If the coronavirus or some other situation has put you out of work, you’re probably wondering how to collect unemployment benefits.
Keep in mind that while states often handle unemployment benefits in the same way, there are sometimes differences in how they determine eligibility. So make sure to look up how your state handles unemployment due to the coronavirus.
What Are Unemployment Benefits?
This is money people receive for a certain amount of time — usually 26 weeks — until they are employed again. It’s strictly a paycheck; unemployment benefits shouldn’t be confused with, say, health benefits. The money is also often not the amount you were receiving when you were working. It may be half of your paycheck.
You might sometimes hear unemployment benefits referred to as unemployment insurance. Those terms are interchangeable.
[See: The 25 Best Jobs of 2021.]
Who Is Eligible for Unemployment Benefits?
If you had a full-time or part-time job, and now you don’t, you should be eligible for unemployment benefits. However, there is a lot of gray area in the world of losing a position.
Much of it depends on how you and your job parted ways. Were you laid off? Did you quit? Were you fired? How you answer may affect whether you are eligible.
You were terminated. Can you get unemployment if you are fired? Yes, but not always. If you were fired because you weren’t meeting expectations — because the job was a bad fit — you’ll probably be able to receive unemployment benefits. If you didn’t meet expectations because you stole money from the company’s petty cash fund, you’re probably not going to see an unemployment check.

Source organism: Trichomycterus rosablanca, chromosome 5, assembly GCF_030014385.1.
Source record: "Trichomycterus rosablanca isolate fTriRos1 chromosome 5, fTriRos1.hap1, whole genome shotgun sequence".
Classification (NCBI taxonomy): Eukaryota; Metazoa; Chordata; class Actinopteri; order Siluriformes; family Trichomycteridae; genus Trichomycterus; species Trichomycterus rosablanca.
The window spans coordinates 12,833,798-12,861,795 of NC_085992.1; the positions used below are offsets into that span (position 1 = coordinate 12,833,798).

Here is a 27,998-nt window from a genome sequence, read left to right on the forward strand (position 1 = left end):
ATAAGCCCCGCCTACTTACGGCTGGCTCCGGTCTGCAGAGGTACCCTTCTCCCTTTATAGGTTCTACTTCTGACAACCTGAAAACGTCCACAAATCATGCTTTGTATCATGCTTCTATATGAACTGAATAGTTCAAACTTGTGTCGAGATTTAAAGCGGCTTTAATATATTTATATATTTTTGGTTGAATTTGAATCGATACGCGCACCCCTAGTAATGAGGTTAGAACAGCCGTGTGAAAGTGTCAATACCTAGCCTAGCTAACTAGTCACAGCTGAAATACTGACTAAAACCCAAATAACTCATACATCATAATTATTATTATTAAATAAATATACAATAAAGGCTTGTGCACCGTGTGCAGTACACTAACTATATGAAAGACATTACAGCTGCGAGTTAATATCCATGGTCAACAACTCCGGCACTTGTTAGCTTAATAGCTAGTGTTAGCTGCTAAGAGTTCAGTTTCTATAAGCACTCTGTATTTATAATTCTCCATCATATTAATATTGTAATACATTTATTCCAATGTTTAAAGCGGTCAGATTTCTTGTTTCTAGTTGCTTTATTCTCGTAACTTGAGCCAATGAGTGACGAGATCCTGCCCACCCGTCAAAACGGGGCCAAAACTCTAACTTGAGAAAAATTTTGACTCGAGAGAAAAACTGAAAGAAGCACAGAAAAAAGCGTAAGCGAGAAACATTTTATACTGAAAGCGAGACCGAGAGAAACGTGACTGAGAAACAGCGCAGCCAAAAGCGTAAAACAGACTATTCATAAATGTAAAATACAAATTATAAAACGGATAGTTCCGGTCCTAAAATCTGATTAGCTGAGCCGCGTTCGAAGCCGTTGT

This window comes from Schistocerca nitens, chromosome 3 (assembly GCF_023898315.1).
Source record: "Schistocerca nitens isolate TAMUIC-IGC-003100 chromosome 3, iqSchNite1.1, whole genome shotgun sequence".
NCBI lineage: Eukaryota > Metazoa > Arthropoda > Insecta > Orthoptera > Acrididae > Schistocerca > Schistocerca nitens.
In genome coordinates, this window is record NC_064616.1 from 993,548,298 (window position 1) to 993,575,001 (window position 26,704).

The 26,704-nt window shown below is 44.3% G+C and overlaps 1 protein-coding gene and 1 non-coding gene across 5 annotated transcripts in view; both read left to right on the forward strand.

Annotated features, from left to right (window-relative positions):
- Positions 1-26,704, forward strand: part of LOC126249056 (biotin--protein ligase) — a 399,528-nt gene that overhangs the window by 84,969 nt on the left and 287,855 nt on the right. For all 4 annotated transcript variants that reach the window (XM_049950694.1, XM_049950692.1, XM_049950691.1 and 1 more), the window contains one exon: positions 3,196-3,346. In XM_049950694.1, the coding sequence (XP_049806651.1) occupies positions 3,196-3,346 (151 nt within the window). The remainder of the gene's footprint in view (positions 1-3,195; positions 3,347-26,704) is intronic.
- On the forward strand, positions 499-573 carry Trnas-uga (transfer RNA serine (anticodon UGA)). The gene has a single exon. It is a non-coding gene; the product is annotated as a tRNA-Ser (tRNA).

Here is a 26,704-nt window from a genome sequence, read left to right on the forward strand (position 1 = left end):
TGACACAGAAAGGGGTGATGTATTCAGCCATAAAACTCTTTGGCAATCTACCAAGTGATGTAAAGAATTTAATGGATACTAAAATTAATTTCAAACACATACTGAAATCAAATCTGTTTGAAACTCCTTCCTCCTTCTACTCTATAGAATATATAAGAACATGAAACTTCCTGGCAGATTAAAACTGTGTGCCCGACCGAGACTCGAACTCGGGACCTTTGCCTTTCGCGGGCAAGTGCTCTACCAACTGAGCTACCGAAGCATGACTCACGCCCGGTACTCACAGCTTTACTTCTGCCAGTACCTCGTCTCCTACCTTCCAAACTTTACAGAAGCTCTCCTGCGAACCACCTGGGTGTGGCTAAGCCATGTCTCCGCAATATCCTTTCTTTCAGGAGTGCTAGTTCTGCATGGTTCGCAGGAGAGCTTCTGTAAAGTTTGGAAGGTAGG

You quit your job. Usually, you can’t get an unemployment check if you quit. But if you can prove the job was untenable — maybe your employer wanted you to work in an unsafe environment, and so you had to quit — your state may provide you with unemployment benefits.
You were laid off due to downsizing. In this scenario, you shouldn’t have a problem getting unemployment benefits. Generally, you get compensated when you lose a job through no fault of your own.
This goes for anyone. Renata Castro, an immigration attorney who is the managing partner at the Castro Legal Group in Pompano Beach, Florida, says, “Unemployment benefits are earned benefits, and even at times of concern over public charge, immigrants are eligible — including those with DACA — to collect unemployment benefits.”
How Can I Collect Unemployment?
Here is a course of action for collecting unemployment, broken into steps:
1. Don’t wait to collect unemployment benefits. If you lost your job, do it now. Even if you have severance pay, assuming your state allows it, you should collect the money, says Jerry Kardas, a human resources consultant with KardasLarson, a human resources consultancy headquartered in Glastonbury, Connecticut.
“Many states, such as Connecticut, allow unemployed individuals to file a claim for unemployment insurance payments while they may also be collecting any severance payments from their former company,” Kardas says. “I often advise people to file for unemployment as soon as they can, rather than wait until the severance payments run out. It is a benefit available to impacted people, so take advantage of it.”
2. Start gathering documents. Typically, you will need to know or have:
— Your Social Security number.
— Your driver’s license (your state will want the driver’s license number).
— Information on your employer, usually for the past year and a half. That would include the company’s name, address, phone number and probably the name of your boss or supervisor.
— The Federal Employer Identification Number, sometimes called the employer registration number, from your most recent employer (you can find the FEIN on your W-2 form).
— Possibly a pay stub or some documentation showing how much you were paid.
3. Go to your state’s unemployment website. You can do that by searching online, or go to CareerOneStop.org, a website sponsored by the U.S. Department of Labor. You will be able to find your state’s unemployment website. This site has good information about unemployment benefits and a map that you can click and quickly find your state’s website.